If you’ve heard of autism, you’ve heard of autistic meltdowns. They’re often the part of autism that people mistake for being ‘bad behaviour’, even though that couldn’t be anything further from the truth.
However, if you’ve heard of autism, you probably haven’t heard of autism shutdowns. It’s a relatively new phrase used in the autistic community by people who don’t experience meltdowns, but still have an adverse reaction to sensory overload.
If you haven’t heard of the phrase, though, don’t beat yourself up; up until a year ago, I had no clue what they were, either. I hope that, by the end of this blog post, you’ll be enlightened to the differences between autistic meltdowns and shutdowns, too.
Meltdowns and shutdowns are similar, in the sense that they are both reactions to an intense environment. If this becomes too much to process for an autistic person’s sense, it can lead to sensory overload. However, this is where the similarities end.
An autistic meltdown, then, is a term used to describe explosive, external reactions to sensory overload. It’s a way of communicating the pain someone’s in that can be easily understood. While meltdowns look different in everyone, they usually fall into one of two different ways of expressing.
The first is explosive behaviour. This is aggressive or violent in nature, which, contrary to popular belief, is difficult for an individual to control.
The other kind is loud, vocal responses, such as shouting, screaming or crying. Someone experiencing an autistic meltdown, for example, may communicate their pain in a high-pitched scream. Again, this is difficult for people to control.
Some people, while having a meltdown, may use a combination of the two methods to communicate their distress. This is also something that can be aimed inwardly, with someone engaging in self injurious behaviours, or outwardly, by hurting others.
From a personal perspective, although I don’t have meltdowns very often, I become non-verbal and engage in self-injurious behaviour to soothe myself. This isn’t something I necessarily want others to witness. Thankfully, through years of self-reflection, I’m normally able to detect when one is approaching and get somewhere quiet to ride it out once it’s started.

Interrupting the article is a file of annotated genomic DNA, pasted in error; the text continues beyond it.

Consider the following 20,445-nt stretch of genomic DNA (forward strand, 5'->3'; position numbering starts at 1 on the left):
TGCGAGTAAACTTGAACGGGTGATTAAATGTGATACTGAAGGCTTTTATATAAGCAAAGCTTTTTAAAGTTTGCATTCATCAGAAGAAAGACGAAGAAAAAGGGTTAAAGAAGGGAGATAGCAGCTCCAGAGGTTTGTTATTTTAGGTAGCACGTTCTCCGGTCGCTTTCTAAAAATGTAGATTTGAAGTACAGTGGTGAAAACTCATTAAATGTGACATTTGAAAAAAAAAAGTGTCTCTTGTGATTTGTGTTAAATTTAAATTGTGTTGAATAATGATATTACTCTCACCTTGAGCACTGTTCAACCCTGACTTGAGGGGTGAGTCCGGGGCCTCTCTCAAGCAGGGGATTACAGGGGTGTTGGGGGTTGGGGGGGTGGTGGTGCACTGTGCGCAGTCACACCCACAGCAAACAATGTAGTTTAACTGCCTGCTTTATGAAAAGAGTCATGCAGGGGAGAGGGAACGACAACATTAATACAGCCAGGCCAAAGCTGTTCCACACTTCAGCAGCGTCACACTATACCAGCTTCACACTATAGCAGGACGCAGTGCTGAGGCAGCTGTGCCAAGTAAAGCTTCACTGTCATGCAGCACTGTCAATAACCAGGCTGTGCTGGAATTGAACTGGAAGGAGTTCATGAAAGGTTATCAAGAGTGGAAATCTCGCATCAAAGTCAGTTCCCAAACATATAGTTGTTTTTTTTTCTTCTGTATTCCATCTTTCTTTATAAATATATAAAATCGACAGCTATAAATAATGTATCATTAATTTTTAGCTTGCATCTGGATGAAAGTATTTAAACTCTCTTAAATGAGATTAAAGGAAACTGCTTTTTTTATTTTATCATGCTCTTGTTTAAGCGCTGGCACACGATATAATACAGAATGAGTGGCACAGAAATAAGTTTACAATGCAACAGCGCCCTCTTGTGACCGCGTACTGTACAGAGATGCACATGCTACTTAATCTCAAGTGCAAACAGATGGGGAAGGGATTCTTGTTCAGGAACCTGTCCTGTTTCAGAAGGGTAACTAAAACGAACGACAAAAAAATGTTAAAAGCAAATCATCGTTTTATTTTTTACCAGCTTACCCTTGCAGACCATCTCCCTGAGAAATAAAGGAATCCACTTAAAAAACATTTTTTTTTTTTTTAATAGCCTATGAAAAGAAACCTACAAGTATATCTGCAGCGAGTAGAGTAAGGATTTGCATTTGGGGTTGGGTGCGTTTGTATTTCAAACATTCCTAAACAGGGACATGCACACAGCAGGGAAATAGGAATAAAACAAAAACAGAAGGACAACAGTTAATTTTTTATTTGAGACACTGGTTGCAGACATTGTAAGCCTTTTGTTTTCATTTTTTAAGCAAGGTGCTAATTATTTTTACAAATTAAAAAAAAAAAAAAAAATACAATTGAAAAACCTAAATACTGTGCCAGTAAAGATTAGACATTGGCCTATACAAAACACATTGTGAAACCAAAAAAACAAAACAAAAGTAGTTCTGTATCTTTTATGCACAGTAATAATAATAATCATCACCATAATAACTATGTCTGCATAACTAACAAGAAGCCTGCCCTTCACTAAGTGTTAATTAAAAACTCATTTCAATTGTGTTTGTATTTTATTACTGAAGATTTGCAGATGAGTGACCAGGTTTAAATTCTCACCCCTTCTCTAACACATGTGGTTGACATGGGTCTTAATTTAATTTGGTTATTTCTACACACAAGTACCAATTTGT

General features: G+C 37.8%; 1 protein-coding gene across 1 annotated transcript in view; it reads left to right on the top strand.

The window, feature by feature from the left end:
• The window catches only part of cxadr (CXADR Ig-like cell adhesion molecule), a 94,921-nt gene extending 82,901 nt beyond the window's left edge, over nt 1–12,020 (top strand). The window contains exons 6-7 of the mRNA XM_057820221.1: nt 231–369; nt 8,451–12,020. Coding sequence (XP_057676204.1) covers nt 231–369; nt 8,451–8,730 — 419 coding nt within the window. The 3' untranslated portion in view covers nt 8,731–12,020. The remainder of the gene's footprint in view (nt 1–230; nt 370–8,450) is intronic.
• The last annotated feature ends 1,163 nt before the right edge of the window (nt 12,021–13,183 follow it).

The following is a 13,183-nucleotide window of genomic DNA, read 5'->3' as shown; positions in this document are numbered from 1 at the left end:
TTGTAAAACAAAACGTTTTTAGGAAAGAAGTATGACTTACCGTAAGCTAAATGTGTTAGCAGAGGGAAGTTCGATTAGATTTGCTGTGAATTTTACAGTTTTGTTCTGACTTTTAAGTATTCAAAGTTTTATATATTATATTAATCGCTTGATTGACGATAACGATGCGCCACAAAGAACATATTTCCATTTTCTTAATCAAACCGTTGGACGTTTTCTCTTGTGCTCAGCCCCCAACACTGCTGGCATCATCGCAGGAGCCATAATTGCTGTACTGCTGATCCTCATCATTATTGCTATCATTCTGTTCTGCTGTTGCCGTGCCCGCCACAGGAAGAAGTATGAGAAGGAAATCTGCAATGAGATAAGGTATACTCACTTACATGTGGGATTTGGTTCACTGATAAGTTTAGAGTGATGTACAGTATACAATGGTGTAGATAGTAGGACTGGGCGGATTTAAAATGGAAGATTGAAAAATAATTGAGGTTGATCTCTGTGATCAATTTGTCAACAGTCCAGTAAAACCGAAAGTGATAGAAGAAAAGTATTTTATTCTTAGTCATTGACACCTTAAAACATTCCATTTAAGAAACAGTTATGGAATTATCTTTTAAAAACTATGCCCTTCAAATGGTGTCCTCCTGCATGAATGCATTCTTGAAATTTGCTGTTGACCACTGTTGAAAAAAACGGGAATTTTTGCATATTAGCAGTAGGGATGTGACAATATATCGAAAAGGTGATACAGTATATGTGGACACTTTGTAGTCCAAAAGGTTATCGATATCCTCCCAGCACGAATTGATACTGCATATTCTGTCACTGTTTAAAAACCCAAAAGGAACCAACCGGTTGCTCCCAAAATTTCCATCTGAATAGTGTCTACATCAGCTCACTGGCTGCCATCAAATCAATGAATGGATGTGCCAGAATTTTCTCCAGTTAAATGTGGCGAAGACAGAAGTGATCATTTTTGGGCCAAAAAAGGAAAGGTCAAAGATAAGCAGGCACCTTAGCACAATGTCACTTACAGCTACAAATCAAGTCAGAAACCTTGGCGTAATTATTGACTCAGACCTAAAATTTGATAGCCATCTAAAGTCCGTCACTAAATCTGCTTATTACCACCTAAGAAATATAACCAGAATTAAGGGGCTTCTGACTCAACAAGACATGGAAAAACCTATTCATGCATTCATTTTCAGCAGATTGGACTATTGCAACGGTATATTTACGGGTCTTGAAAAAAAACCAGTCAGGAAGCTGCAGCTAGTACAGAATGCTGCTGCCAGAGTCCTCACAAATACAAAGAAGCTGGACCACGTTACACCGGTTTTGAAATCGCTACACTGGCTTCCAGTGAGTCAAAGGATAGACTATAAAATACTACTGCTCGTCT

This doesn’t work for everyone, though. While I like to be by myself, other autistic people might like someone close by to comfort them, or to help them immediately after a meltdown ends. It’s worth communicating with the autistic person in your life about what works best for them, if you’re reading this and aren’t autistic yourself.
The National Autistic Society, as part of their Too Much Information campaign, filmed a video which explains meltdowns in a more visual form. You can watch that by clicking here.
The way I like to remember the difference between a shutdown and a meltdown is to remember that a meltdown is exploding, and a shutdown is imploding. With that explained, a shutdown involves internally shutting off from the outside world in reaction to sensory overload. To cope with what’s going on, the brain will severely limit the things it processes to protect itself. Sometimes, it will stop processing altogether.
A shutdown is extremely individualised, though, and everyone will present with them differently. Some people might be able to remain in a situation with limited success, while other individuals might find themselves needing to completely leave a situation to recover.
I suffer with shutdowns far more regularly than meltdowns. I was always taught that expressing things outwardly was wrong, and therefore, keeping things inside has become something of a coping mechanism. If I’m going through a stressful time, these can happen several times a day.
In an ideal world, I’d remove myself completely from a situation when I shutdown. Unfortunately, I’m not so good at predicting when these will happen, though, and by the time I realise I’m experiencing a shutdown, I find it difficult to ask my brain to do anything. Usually I ride them out, and rely on autopilot to kick in if needed.
I like to explain this by thinking of my brain like an out-of-service phone. You might be able to use said phone for basic, emergency functions, but continuing as you usually would is out of the question. Sometimes, you might have 1% battery left, but this runs out just when you need it the most. It doesn’t run out every time, but when it does, you’re completely unable to use your phone, even in emergencies.
There’s a lot less information about shutdowns on the internet. I did, however, find a great video by Amethyst Schaber, which you can check out here.
THANKS FOR READING
Whether you’re an autistic person, a family member or friend of an autistic person, or someone who is simply curious, I hope this post taught you something.
Unfortunately, perceptions of meltdowns are often stereotyped, and greatly misunderstood. They’re also far off the reality experienced by autistic people themselves. I hope this blog post has given you the insight to realise that meltdowns are so much more than tantrums, though, and that you will treat someone experiencing one with the dignity and respect they deserve.
If you have anything you’d like to add to the conversation, please leave a comment down below. I’d love to hear from you!
Thanks for reading, and until next time,
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